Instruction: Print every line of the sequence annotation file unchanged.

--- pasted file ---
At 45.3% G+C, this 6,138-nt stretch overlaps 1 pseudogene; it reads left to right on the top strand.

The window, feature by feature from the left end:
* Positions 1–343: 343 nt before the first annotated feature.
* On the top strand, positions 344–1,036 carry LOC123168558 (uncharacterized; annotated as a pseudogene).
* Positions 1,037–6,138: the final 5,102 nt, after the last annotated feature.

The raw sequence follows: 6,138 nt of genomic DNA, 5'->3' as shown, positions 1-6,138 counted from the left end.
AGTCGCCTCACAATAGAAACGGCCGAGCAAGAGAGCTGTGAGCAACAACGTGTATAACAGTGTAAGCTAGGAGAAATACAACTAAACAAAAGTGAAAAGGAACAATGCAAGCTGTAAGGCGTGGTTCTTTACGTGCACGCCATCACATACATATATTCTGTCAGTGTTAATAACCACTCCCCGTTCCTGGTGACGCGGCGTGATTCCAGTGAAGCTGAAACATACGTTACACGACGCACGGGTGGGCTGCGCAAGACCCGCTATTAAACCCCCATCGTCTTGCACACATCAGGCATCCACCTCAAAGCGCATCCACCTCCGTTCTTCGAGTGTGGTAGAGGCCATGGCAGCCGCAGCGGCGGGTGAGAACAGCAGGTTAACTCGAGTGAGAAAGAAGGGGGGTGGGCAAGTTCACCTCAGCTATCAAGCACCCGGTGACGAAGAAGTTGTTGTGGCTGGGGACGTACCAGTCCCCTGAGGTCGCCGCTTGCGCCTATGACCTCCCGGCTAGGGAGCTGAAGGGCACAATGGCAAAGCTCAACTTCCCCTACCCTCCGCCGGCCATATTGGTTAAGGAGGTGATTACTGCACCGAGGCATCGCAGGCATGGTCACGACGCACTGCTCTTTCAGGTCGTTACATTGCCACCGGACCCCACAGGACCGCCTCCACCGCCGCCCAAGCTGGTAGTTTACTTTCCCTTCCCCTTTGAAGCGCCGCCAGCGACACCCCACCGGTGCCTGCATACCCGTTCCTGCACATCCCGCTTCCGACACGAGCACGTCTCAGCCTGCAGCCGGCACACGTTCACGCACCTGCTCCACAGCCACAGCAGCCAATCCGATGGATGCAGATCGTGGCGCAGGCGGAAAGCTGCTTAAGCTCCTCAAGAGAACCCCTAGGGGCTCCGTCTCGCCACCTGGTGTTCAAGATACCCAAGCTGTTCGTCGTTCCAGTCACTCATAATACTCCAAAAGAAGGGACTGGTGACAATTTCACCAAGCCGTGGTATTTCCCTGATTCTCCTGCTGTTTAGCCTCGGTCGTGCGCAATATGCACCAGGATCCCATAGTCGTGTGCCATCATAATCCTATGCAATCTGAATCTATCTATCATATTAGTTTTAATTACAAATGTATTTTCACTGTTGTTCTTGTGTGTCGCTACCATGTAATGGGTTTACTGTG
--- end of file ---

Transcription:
At 45.3% G+C, this 6,138-nt stretch overlaps 1 pseudogene; it reads left to right on the top strand.

The window, feature by feature from the left end:
* Positions 1–343: 343 nt before the first annotated feature.
* On the top strand, positions 344–1,036 carry LOC123168558 (uncharacterized; annotated as a pseudogene).
* Positions 1,037–6,138: the final 5,102 nt, after the last annotated feature.

The raw sequence follows: 6,138 nt of genomic DNA, 5'->3' as shown, positions 1-6,138 counted from the left end.
AGTCGCCTCACAATAGAAACGGCCGAGCAAGAGAGCTGTGAGCAACAACGTGTATAACAGTGTAAGCTAGGAGAAATACAACTAAACAAAAGTGAAAAGGAACAATGCAAGCTGTAAGGCGTGGTTCTTTACGTGCACGCCATCACATACATATATTCTGTCAGTGTTAATAACCACTCCCCGTTCCTGGTGACGCGGCGTGATTCCAGTGAAGCTGAAACATACGTTACACGACGCACGGGTGGGCTGCGCAAGACCCGCTATTAAACCCCCATCGTCTTGCACACATCAGGCATCCACCTCAAAGCGCATCCACCTCCGTTCTTCGAGTGTGGTAGAGGCCATGGCAGCCGCAGCGGCGGGTGAGAACAGCAGGTTAACTCGAGTGAGAAAGAAGGGGGGTGGGCAAGTTCACCTCAGCTATCAAGCACCCGGTGACGAAGAAGTTGTTGTGGCTGGGGACGTACCAGTCCCCTGAGGTCGCCGCTTGCGCCTATGACCTCCCGGCTAGGGAGCTGAAGGGCACAATGGCAAAGCTCAACTTCCCCTACCCTCCGCCGGCCATATTGGTTAAGGAGGTGATTACTGCACCGAGGCATCGCAGGCATGGTCACGACGCACTGCTCTTTCAGGTCGTTACATTGCCACCGGACCCCACAGGACCGCCTCCACCGCCGCCCAAGCTGGTAGTTTACTTTCCCTTCCCCTTTGAAGCGCCGCCAGCGACACCCCACCGGTGCCTGCATACCCGTTCCTGCACATCCCGCTTCCGACACGAGCACGTCTCAGCCTGCAGCCGGCACACGTTCACGCACCTGCTCCACAGCCACAGCAGCCAATCCGATGGATGCAGATCGTGGCGCAGGCGGAAAGCTGCTTAAGCTCCTCAAGAGAACCCCTAGGGGCTCCGTCTCGCCACCTGGTGTTCAAGATACCCAAGCTGTTCGTCGTTCCAGTCACTCATAATACTCCAAAAGAAGGGACTGGTGACAATTTCACCAAGCCGTGGTATTTCCCTGATTCTCCTGCTGTTTAGCCTCGGTCGTGCGCAATATGCACCAGGATCCCATAGTCGTGTGCCATCATAATCCTATGCAATCTGAATCTATCTATCATATTAGTTTTAATTACAAATGTATTTTCACTGTTGTTCTTGTGTGTCGCTACCATGTAATGGGTTTACTGTG